Monday 10 February 2020

Book Review: 'Orlando', by Virginia Woolf.

“A woman knows very well that,
though a wit sends her his poems,
praises her judgment, solicits her criticism,
and drinks her tea, this by no means
signifies that he respects her opinions,
 admires her understanding, or will refuse,
though the rapier is denied him,
 to run through the body with his pen.”

Orlando is different from Virginia Woolf's other books like 'To the Lighthouse' and the non-fictional lecture-book, A Room of One's own. I have classified the review under various sub headings to demarcate multiple themes with better precision.

Style of Writing

Some books are easy to read, with an easy flow of language from one page to another. This book took me a longer time to finish, than I anticipated. Woolf's style of writing may be described as smooth, however it is not easy to read as fast as most other works. One needs to get used to the long sentences, flow of ideas from one paragraph, page or chapters to another.

Although there is a feel of strong 'Stream of Consciousness' in Woolf's writing style, one may argue that it is not as disjointed as Joyce's 'Portrait of a young Man' or even Miller's 'Black Spring'. However, unlike Miller's unending lists of seemingly unimportant content, the protagonist Orlando's ever-changing thought flows, opinions and ideas connect to nostalgia that spans across 400 years, though he stays in his thirties! This emulation of the human mind is shown with good clarity through Orlando, and is made more interesting when the comparison between the thinking of both genders is added to the equation.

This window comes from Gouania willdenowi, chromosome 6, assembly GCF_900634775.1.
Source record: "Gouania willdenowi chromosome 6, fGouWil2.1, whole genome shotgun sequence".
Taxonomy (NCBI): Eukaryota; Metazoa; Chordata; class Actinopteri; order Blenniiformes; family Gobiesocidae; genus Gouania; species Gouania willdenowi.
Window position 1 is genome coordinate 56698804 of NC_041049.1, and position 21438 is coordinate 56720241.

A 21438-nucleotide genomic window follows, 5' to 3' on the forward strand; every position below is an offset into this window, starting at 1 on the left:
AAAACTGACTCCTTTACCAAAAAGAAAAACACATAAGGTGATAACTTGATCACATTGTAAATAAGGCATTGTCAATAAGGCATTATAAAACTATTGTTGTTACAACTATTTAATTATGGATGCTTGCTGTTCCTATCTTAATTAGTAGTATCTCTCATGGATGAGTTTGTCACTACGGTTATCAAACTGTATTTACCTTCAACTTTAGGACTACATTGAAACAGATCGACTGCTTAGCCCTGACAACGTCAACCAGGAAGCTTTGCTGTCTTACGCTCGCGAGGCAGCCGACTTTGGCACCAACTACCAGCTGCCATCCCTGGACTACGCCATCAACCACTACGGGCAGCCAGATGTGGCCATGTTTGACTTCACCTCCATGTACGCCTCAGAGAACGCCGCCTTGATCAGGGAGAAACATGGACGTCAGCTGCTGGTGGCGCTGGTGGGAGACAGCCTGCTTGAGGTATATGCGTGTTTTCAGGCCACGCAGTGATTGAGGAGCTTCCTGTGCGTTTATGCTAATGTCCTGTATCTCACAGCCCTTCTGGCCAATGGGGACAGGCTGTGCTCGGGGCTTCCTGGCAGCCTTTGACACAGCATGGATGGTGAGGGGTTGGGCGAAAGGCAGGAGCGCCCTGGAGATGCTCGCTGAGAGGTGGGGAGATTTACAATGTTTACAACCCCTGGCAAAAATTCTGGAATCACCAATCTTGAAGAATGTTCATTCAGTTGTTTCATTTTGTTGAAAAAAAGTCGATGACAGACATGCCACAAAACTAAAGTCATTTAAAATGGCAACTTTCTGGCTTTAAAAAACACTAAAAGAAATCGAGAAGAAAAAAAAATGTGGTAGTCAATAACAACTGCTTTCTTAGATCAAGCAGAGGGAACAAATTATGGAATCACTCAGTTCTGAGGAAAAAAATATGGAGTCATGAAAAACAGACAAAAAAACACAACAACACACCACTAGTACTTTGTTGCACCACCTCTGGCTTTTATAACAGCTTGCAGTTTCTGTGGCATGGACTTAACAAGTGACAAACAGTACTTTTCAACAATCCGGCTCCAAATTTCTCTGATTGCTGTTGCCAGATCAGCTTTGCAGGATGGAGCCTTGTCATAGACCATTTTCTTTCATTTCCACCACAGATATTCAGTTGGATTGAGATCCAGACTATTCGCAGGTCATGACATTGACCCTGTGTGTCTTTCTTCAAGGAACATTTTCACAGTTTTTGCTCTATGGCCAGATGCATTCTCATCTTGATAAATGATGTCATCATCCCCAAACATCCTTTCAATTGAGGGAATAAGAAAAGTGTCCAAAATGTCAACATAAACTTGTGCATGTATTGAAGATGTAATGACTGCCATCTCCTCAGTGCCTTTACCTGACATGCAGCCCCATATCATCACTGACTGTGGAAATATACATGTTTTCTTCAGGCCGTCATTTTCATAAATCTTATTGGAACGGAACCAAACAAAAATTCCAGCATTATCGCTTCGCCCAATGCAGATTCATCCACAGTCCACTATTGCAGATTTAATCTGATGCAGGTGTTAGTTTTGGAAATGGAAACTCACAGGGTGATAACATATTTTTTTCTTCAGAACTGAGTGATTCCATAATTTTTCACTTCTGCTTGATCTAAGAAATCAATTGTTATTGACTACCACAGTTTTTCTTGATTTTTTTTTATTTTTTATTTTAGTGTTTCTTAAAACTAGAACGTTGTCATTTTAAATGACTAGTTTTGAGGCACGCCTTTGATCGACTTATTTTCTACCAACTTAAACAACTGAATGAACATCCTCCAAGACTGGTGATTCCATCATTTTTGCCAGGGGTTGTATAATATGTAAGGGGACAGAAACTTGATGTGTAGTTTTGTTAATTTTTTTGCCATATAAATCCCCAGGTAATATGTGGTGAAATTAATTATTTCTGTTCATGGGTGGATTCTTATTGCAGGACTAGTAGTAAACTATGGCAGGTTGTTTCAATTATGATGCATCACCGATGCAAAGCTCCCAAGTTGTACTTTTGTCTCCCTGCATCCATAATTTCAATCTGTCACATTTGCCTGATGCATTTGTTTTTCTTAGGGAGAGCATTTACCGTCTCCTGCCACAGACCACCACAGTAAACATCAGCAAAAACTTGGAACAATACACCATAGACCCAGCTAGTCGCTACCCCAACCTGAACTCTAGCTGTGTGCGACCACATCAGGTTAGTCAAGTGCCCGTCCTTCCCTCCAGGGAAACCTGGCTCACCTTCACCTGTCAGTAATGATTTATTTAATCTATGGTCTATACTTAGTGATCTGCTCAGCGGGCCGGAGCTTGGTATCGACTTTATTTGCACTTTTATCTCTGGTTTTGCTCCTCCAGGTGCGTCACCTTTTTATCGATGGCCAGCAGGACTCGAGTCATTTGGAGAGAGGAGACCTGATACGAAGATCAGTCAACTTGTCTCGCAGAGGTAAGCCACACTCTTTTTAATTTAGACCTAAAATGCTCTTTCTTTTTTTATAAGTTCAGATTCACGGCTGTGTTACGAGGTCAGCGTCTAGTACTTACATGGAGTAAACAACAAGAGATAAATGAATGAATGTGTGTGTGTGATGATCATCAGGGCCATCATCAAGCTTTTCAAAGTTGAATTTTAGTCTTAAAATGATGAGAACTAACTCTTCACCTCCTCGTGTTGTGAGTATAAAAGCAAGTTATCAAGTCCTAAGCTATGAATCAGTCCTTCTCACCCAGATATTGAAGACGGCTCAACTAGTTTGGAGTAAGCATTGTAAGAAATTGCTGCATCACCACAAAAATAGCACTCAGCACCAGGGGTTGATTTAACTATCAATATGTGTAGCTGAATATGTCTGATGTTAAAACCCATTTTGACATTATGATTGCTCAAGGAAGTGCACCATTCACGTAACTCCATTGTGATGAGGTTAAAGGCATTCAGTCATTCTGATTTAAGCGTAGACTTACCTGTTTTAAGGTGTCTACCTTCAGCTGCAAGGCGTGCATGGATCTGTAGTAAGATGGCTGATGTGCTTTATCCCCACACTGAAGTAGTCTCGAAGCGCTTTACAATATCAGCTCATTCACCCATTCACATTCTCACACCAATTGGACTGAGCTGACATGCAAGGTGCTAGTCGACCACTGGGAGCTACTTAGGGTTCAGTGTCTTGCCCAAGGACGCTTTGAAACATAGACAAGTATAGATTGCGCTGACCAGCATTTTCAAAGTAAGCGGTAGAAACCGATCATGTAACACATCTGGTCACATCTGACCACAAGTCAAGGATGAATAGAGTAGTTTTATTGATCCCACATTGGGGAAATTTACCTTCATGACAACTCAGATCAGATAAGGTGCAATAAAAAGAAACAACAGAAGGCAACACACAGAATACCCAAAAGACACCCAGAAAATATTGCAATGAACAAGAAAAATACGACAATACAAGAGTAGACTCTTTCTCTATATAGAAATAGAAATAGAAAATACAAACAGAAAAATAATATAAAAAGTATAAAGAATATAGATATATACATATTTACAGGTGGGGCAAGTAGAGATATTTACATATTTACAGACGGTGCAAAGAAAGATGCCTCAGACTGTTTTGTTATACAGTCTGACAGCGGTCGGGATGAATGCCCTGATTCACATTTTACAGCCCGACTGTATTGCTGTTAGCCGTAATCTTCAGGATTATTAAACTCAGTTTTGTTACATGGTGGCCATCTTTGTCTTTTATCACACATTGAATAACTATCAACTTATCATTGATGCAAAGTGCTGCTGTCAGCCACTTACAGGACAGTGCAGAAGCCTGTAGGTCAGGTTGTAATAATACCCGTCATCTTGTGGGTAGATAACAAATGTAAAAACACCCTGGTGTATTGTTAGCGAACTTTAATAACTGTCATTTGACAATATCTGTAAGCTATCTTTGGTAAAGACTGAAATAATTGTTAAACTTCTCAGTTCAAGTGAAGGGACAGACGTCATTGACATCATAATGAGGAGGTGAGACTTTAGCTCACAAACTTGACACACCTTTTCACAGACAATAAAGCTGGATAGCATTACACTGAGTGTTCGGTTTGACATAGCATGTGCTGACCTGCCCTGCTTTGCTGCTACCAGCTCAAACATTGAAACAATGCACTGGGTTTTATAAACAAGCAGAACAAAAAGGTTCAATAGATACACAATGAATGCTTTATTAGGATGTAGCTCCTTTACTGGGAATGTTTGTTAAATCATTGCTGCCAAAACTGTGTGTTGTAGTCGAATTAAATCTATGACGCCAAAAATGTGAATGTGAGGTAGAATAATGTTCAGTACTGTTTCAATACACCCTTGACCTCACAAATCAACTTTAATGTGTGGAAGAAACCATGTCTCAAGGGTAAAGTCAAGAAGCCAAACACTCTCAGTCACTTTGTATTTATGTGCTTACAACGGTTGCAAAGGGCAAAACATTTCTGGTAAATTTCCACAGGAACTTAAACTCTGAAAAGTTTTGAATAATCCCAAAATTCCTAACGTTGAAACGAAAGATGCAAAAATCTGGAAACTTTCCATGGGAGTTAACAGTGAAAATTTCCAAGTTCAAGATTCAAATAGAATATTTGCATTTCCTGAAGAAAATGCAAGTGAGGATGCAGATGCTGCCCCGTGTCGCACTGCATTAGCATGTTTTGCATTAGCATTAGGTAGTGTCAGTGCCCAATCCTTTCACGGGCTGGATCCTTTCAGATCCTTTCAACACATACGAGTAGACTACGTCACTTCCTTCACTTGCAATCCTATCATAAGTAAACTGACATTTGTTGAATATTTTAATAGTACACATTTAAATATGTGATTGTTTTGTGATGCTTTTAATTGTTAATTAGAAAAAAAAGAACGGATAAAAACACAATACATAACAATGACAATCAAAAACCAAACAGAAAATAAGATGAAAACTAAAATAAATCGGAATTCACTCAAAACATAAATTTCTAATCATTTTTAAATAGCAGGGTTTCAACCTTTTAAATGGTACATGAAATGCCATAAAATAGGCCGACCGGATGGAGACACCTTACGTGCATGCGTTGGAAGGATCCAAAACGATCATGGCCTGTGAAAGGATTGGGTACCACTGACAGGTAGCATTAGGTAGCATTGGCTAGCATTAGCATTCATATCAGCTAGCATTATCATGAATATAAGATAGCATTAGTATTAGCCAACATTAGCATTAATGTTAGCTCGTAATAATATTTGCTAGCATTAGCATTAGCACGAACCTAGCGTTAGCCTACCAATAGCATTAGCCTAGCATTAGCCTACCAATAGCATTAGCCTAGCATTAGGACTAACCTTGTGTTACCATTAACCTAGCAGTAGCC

There are long passages that do get tedious to follow. The story-line moves fairly well, though some parts range from too fantastic to almost gross. Woolf’s personal angst is barely camouflaged in Orlando’s observations or lamentations. At times, it weighs heavily on the narrative, with reminiscences that are excessively nostalgic.

Theme of Feminism

Knowing Woolf to be a writer of feminist theories makes it easier to grasp the changing topography of the story line. It is a stroke of brilliance that Woolf's protagonist changes his gender and becomes a female. Have not the feminists of today cried their voices hoarse just to highlight the societal perks denied to women, but enjoyed by men? Haven't women over the ages wished for men to 'understand' them, while the men have tried to do so in vain? Orlando lives the life of both genders and comprehends the subtle intricacies of a woman's feelings, even as (s)he understands the differences with clarity. What makes it more interesting is that Orlando's gender change examines the physical, mental and most importantly, the differences in societal perceptions of the two genders.

It is interesting to note that the three figures who are instrumental in turning Orlando into a woman are named as the ladies of Purity, Chastity, and Modesty respectively. The depiction of each of them is hard-hitting in its satire. The focus on virginity as an important criteria for a woman, as opposed to the promiscuity of Orlando as a man cannot be missed.